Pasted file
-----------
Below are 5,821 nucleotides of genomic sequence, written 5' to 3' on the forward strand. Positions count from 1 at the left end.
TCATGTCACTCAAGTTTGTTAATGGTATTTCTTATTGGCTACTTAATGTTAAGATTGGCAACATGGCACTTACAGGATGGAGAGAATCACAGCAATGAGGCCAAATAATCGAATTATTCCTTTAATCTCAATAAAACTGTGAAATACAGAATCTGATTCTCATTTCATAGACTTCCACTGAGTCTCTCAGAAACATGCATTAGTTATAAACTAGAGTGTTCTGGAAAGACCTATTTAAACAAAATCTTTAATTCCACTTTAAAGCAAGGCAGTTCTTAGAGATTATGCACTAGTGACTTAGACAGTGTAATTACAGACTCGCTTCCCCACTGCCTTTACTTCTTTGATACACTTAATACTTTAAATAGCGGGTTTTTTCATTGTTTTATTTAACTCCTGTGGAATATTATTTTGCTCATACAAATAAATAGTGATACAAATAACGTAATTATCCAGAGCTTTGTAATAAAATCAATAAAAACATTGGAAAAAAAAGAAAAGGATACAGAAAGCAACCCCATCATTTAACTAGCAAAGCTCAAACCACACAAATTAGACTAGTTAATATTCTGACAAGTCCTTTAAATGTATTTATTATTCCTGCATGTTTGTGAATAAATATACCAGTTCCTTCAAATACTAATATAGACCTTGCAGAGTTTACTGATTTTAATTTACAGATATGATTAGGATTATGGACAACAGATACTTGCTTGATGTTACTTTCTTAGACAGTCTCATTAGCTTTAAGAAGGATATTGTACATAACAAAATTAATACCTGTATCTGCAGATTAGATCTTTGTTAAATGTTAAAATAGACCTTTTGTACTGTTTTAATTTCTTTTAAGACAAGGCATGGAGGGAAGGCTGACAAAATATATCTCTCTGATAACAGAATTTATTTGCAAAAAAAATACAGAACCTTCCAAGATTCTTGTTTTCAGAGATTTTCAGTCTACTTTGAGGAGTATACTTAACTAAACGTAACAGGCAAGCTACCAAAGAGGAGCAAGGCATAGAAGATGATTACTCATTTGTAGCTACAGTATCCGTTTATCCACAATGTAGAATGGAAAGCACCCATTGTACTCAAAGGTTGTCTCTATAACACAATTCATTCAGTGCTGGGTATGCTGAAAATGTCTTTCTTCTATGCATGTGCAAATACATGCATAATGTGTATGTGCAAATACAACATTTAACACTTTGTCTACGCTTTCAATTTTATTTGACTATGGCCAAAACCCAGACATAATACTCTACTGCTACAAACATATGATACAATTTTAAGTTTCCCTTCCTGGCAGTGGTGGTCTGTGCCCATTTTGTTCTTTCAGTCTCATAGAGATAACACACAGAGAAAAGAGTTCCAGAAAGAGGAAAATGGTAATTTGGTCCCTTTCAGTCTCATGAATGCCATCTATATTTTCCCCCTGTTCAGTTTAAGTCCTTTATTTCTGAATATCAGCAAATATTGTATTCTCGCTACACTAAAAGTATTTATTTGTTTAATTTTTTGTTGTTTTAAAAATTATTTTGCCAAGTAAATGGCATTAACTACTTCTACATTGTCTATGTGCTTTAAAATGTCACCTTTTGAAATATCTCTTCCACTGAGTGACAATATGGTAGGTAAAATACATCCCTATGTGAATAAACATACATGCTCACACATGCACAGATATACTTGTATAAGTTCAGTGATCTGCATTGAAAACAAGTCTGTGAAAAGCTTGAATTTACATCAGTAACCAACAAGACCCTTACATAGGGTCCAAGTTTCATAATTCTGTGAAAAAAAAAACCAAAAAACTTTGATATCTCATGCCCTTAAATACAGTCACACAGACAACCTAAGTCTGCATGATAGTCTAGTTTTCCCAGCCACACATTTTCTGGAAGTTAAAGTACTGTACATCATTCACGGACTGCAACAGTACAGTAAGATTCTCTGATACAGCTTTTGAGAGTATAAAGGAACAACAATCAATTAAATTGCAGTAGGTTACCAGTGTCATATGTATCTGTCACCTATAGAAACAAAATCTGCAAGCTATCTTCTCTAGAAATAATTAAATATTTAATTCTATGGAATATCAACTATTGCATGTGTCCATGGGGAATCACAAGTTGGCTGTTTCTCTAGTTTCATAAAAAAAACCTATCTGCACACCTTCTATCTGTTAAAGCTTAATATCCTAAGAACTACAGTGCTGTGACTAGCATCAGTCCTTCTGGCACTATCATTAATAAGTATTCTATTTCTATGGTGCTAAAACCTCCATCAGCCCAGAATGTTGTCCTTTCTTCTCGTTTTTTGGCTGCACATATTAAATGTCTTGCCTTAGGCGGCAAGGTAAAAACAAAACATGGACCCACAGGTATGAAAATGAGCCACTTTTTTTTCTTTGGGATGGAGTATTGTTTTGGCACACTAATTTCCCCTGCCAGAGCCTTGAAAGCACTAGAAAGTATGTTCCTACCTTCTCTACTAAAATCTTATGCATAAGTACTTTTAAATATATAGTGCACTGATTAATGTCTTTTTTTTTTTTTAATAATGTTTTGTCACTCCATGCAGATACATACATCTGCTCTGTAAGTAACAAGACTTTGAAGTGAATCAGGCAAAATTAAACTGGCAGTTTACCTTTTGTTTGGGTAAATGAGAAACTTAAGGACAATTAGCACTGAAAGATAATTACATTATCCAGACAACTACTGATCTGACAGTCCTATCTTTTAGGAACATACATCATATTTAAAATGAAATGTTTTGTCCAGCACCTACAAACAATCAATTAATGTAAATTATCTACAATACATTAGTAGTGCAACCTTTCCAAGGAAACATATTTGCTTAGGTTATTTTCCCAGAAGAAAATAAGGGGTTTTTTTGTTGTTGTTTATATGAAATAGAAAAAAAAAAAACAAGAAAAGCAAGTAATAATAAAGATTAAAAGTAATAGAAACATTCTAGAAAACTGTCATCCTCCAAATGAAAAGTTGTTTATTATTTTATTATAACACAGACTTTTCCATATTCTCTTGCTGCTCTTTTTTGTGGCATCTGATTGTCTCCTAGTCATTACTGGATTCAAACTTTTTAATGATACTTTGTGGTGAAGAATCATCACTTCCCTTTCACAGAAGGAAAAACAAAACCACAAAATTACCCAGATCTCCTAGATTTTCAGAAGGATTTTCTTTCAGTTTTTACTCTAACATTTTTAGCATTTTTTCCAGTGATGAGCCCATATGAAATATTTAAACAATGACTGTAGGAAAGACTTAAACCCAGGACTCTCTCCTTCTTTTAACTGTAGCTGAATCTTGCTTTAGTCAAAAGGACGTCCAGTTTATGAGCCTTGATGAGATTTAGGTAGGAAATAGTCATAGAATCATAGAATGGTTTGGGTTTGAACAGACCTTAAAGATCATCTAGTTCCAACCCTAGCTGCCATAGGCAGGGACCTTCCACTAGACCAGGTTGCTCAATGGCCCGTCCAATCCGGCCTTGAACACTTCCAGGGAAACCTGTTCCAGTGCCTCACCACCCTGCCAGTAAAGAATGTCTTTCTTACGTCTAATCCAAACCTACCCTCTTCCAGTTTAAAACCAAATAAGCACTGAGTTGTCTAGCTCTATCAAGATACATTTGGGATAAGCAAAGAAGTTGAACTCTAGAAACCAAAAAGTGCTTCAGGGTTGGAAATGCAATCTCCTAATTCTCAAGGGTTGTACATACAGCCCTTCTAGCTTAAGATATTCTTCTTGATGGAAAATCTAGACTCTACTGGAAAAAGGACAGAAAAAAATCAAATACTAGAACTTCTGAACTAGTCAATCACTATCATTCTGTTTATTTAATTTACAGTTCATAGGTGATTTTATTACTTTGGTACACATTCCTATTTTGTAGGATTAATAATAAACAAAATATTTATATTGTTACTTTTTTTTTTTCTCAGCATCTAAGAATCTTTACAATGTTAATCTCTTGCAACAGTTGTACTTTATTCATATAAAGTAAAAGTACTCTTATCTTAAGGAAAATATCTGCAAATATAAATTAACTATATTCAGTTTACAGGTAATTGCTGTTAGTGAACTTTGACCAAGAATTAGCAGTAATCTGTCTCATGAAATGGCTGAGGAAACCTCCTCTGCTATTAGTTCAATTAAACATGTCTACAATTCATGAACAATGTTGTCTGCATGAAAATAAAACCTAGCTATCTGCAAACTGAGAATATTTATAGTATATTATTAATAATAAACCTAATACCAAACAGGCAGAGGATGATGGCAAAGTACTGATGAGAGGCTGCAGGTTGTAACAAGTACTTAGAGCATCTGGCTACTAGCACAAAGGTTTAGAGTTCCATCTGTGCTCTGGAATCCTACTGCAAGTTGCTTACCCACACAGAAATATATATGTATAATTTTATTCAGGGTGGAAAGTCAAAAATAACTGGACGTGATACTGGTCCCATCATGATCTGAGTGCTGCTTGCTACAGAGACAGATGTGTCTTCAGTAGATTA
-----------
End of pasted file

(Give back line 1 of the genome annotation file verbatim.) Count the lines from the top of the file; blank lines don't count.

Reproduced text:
Below are 5,821 nucleotides of genomic sequence, written 5' to 3' on the forward strand. Positions count from 1 at the left end.